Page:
Wendell: I find that the very young reader is drawn to very simple and strong compositions, as well as a colorful palette. Whenever possible, I like to incorporate a little surprise or clue of some kind –- something that’s not necessarily obvious but that children seem to enjoy finding. Older readers can be offered much more complex and detailed narrative images in chapter and young adult books.



“If you were a moon bear, / You’d stay out late at night …”


“If you were a sun bear, / You’d have a looooooooong tongue …”


“If you were a spectacled bear, / You’d have furry eyeglasses …”


Art and cover from the Minors’ If You Were a Panda Bear
(Katherine Tegen Books, 2013)
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Spread from and cover of the Minors’
If You Were a Penguin
(Katherine Tegen Books, 2009)

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Jules: Where are your stompin’ grounds?

Wendell: My wife, Florence, and I feel very fortunate to live in one of the most beautiful New England towns in Connecticut — and on the East coast for that matter! Washington, Connecticut, was founded in 1779. It has a great Revolutionary War history, and I truly love the fact that our first President visited the local pub in our town on many occasions, run by Colonel Cogswell of Cogswell Tavern. Washington has thousands of acres of nature preserves, beautiful historic homes, and our town Green looks as if it was painted by Norman Rockwell.


Wendell, age two, with Lady


Drawings from first grade. About the robin, top-left, Minor writes in Wendell Minor’s America: “One of my earliest crayon drawings at the age of five was of a very fat robin that filled almost the entire sheet of Manila paper. To this day, I consider my ‘five-hundred pound robin’ one of my finest drawings.”
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Wendell’s English castle drawing, age 14


Florence in New York; Wendell in Illinois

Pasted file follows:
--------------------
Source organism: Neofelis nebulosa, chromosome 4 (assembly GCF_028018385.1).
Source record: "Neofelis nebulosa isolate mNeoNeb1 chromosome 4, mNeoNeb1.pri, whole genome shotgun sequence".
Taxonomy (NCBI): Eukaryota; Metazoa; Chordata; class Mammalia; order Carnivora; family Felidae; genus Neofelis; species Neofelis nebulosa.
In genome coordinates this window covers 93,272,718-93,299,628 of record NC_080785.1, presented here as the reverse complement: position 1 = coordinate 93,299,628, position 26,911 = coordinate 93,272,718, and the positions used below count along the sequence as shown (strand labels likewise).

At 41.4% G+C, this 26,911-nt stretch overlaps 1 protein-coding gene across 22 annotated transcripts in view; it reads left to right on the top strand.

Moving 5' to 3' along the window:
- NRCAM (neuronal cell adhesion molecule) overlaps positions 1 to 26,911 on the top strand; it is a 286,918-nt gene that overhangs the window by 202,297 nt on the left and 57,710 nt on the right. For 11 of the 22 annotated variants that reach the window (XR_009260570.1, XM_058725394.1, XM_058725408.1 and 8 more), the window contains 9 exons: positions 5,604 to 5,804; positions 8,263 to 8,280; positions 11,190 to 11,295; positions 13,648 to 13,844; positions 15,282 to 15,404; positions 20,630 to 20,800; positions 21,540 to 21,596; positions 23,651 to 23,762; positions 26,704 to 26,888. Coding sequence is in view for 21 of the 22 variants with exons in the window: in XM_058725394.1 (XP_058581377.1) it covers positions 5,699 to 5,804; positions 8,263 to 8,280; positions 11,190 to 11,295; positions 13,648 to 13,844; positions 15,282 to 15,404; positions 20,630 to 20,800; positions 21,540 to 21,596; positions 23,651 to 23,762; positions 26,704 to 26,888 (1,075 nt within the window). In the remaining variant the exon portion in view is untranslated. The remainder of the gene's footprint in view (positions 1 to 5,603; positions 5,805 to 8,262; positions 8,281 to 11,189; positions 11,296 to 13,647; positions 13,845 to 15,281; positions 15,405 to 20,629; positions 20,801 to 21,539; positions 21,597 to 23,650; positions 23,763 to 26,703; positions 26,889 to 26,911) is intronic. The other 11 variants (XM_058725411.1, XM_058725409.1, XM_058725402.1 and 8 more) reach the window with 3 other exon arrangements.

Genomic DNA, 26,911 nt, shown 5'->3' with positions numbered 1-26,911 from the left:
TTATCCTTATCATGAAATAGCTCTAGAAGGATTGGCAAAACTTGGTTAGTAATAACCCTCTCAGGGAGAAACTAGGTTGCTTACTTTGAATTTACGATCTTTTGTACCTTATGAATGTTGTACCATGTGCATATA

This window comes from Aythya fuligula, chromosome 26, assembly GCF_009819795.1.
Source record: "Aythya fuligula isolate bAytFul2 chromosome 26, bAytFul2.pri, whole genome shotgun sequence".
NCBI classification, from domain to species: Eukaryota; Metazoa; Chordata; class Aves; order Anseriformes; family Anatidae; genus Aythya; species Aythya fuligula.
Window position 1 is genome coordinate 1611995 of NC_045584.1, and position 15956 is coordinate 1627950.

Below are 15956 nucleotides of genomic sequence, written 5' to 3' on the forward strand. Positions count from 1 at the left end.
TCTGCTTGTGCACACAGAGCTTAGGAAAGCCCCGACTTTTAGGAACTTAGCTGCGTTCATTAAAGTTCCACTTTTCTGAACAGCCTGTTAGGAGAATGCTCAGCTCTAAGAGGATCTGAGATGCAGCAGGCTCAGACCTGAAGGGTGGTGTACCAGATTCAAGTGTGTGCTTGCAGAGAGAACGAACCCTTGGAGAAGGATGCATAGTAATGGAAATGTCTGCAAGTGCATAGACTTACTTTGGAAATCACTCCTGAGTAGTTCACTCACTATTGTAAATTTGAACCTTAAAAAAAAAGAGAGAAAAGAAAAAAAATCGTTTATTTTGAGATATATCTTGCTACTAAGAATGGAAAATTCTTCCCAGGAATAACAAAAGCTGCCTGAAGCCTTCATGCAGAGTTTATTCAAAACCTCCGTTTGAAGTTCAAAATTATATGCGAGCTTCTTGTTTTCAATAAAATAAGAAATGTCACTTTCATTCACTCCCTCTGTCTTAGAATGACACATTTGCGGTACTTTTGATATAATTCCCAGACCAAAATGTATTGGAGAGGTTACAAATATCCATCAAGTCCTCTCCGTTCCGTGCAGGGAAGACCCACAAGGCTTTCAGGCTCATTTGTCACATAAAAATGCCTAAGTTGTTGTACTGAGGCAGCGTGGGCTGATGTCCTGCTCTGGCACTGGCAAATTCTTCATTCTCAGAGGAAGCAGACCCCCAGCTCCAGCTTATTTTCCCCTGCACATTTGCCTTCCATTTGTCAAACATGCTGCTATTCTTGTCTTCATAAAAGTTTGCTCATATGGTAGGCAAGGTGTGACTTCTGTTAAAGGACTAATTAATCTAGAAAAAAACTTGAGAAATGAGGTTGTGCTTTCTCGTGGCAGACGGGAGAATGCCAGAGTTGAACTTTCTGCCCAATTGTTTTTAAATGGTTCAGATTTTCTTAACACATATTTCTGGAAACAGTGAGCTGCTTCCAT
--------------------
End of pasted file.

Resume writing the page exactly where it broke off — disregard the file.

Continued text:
Florence and Wendell today

Jules: Can you tell me about your road to publication?

Wendell: My very first published piece of art was completed at Hallmark Cards [see snowman below] immediately after graduating from Ringling College of Art. I didn’t realize how lucky I was to be a published artist at the age of 22!



Wendell in Santa Fe, 1976

Before coming to New York, I did a brief stint in the advertising world and discovered it wasn’t for me. Upon moving to New York, I was fortunate enough to land a job apprenticing with one of the great book cover designers of his time, Paul Bacon, and before long I had enough work in my portfolio and enough confidence to start my own freelance career -– and I have now been freelancing for more than four decades. (No, I’m not really that old!)


At the Eric Carle Museum of Picture Book Art with Nick Clark

Jules: Can you please point readers to your web site and/or blog?

Wendell: www.minorart.com.









Sketches and art from Robert Burleigh’s Abraham Lincoln Comes Home
(originally released by Henry Holt in 2008;
paperback reprint edition from Square Fish was released January 2014)
In
Wendell Minor’s America, Burleigh writes: “Wendell Minor is, in the best sense, an American Romantic. Or perhaps I should say, a romantic of America.”
(Click each image above to enlarge)



Sketch and cover for 2008 hardback


Cover for reprint


Cover for Ann Turner’s Abe Lincoln Remembers
(HarperCollins, 2001)

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Jules: If you do school visits, tell me what they’re like.

Wendell: My usual school visit is a bit like a grown-up version of show-and-tell. I love to show my childhood drawings in my PowerPoint presentation, so my young audience can see that I started out exactly where they are, and that generally prompts a lot of questions. I like to ask my young audience if anyone knows what dyslexia is, and after discussing what it means, I like to tell young readers that I am dyslexic and had to attend special reading classes all through my grade school years. The response from students and teachers alike has always been one of great surprise. I think it’s very important for young students to know that everyone has difficulties and challenges to overcome, and that they too can overcome their own challenges.




Fan mail from children